Protests in Syria's Aleppo after university raid

Syrian forces opened fire on thousands of protesters in Aleppo Friday, a day after a raid on dormitories at the city's main university killed four students and forced the closure of the state-run school.

An Aleppo-based activist said the protests were the largest since the start of the uprising against President Bashar Assad in March 2011. There was no immediate word of casualties.

"The people are incensed by what happened at the university," said the activist, Mohammed Saeed. "Everyone wants to express solidarity with those students."

Saeed said security forces were out in full force, firing live ammunition to disperse protesters and arresting people randomly.

"With our blood, we sacrifice for you students!" people shouted.

The raid at Aleppo University was an unusually violent incident for the city, a major economic hub that has remained largely loyal to President Bashar Assad over the course of the country's 14-month uprising.

The attack on a university campus, considered something of a safe space even within Syria's upheaval, sparked outrage among many residents there.

Activists said large protests formed Thursday night in solidarity with students who were thrown out of their dorms along with their belongings. Dozens of protesters were arrested during the night, activists said.

On Friday, tens of thousands of people demonstrated as they streamed out of mosques in several districts of the city. Friday, the Muslim holy day, is the main day of anti-government protests in Syria, when thousands of demonstrators around the county have been taking to the streets, calling for Assad's ouster.

Aleppo University announced it was closing until final exams on May 13 following the siege that began late Wednesday, when around 1,500 students staged a protest against Assad. Pro-regime students attacked the crowd with knives before security forces swept in, firing tear gas and then live ammunition, activists said.

The Syrian National Council opposition group called for a nationwide university strike in solidarity with Aleppo University, but no classes were scheduled on Friday, the start of the weekend in Syria.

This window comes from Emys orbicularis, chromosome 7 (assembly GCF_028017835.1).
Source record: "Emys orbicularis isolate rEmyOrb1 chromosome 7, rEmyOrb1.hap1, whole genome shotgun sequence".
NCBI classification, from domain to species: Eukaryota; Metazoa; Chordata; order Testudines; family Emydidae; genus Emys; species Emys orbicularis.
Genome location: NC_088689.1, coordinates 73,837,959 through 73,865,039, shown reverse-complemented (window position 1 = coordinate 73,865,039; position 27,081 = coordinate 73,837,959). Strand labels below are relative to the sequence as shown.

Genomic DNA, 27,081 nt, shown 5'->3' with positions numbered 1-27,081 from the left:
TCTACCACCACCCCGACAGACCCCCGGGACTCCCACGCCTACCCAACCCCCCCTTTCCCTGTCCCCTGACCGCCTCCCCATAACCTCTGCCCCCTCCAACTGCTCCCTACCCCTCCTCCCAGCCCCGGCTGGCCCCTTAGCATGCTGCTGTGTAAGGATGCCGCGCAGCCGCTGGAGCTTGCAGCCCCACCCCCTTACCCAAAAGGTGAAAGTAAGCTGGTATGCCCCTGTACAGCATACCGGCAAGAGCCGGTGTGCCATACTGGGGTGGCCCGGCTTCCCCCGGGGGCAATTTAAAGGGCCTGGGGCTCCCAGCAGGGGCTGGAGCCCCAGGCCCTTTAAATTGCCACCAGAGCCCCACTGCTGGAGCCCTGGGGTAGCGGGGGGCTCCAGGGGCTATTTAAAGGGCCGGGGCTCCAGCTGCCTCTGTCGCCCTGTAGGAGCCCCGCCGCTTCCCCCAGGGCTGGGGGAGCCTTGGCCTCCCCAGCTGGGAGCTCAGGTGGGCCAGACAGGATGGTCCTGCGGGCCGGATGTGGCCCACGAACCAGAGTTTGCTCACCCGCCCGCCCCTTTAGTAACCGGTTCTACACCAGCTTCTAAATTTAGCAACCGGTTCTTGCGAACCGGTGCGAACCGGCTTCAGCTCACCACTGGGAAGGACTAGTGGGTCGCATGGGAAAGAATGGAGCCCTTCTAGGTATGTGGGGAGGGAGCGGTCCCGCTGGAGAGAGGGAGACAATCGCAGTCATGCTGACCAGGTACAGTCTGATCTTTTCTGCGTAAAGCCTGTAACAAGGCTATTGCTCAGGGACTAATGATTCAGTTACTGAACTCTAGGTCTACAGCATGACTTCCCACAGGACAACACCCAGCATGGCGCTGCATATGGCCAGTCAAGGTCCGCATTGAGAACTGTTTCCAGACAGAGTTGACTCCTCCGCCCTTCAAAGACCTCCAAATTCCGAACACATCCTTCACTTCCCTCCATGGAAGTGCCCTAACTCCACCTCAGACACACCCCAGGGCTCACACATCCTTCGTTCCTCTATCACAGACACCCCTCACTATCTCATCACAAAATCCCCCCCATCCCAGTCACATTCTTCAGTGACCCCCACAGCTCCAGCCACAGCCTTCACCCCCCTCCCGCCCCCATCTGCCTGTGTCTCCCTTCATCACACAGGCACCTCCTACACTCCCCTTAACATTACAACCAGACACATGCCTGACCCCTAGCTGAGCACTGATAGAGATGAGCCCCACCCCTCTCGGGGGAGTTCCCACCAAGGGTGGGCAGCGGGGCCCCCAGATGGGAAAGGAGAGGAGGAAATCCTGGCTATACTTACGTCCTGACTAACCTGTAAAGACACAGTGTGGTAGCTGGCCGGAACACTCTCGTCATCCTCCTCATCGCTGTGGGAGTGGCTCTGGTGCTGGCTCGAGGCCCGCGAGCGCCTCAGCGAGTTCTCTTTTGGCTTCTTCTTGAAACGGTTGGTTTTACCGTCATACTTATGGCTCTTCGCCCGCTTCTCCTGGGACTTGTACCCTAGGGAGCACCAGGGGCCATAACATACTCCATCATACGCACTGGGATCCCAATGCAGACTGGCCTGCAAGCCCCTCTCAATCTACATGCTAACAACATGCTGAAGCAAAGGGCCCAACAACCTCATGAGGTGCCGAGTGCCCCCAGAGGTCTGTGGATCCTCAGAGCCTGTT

The university incident further highlighted concerns that a peace plan brokered by international envoy Kofi Annan nearly a month ago has done little to stop the bloodshed.

A spokesman for Annan said Friday the international envoy believes his peace plan for Syrian remains "on track" — a day after the Obama administration offered a far bleaker view.

Ahmad Fawzi, Annan's spokesman, told a U.N. briefing in Geneva that "there are small signs of compliance," despite continuing violations.

On Thursday, White House spokesman Jay Carney said the plan might be doomed.

"If the regime's intransigence continues, the international community is going to have to admit defeat," he said, adding that new measures might have to be taken, including a return to the U.N. Security Council. He gave no further details.

It was the clearest statement yet that the Obama administration sees little chance for the cease-fire largely ignored by Syrian forces loyal to Assad. Syrian rebels have also kept up their attacks against government forces.

"It is clear and we will not deny that the plan has not been succeeding thus far," Carney said.

In Lebanon Friday, a military prosecutor charged 21 people in the case of a ship carrying weapons for Syrian rebels that originated in Libya and was intercepted off the Lebanese coast last week.

Military prosecutor Saqr Saqr said they were charged with buying large quantities of weapons with the aim of carrying out "terrorist acts."

A judicial official said they included 13 Syrians, four Lebanese, two Egyptians, a Libyan and an Indian. Seven are at large, while the rest are in Lebanese custody, said the official, who spoke on condition of anonymity because he was not authorized to speak to reporters.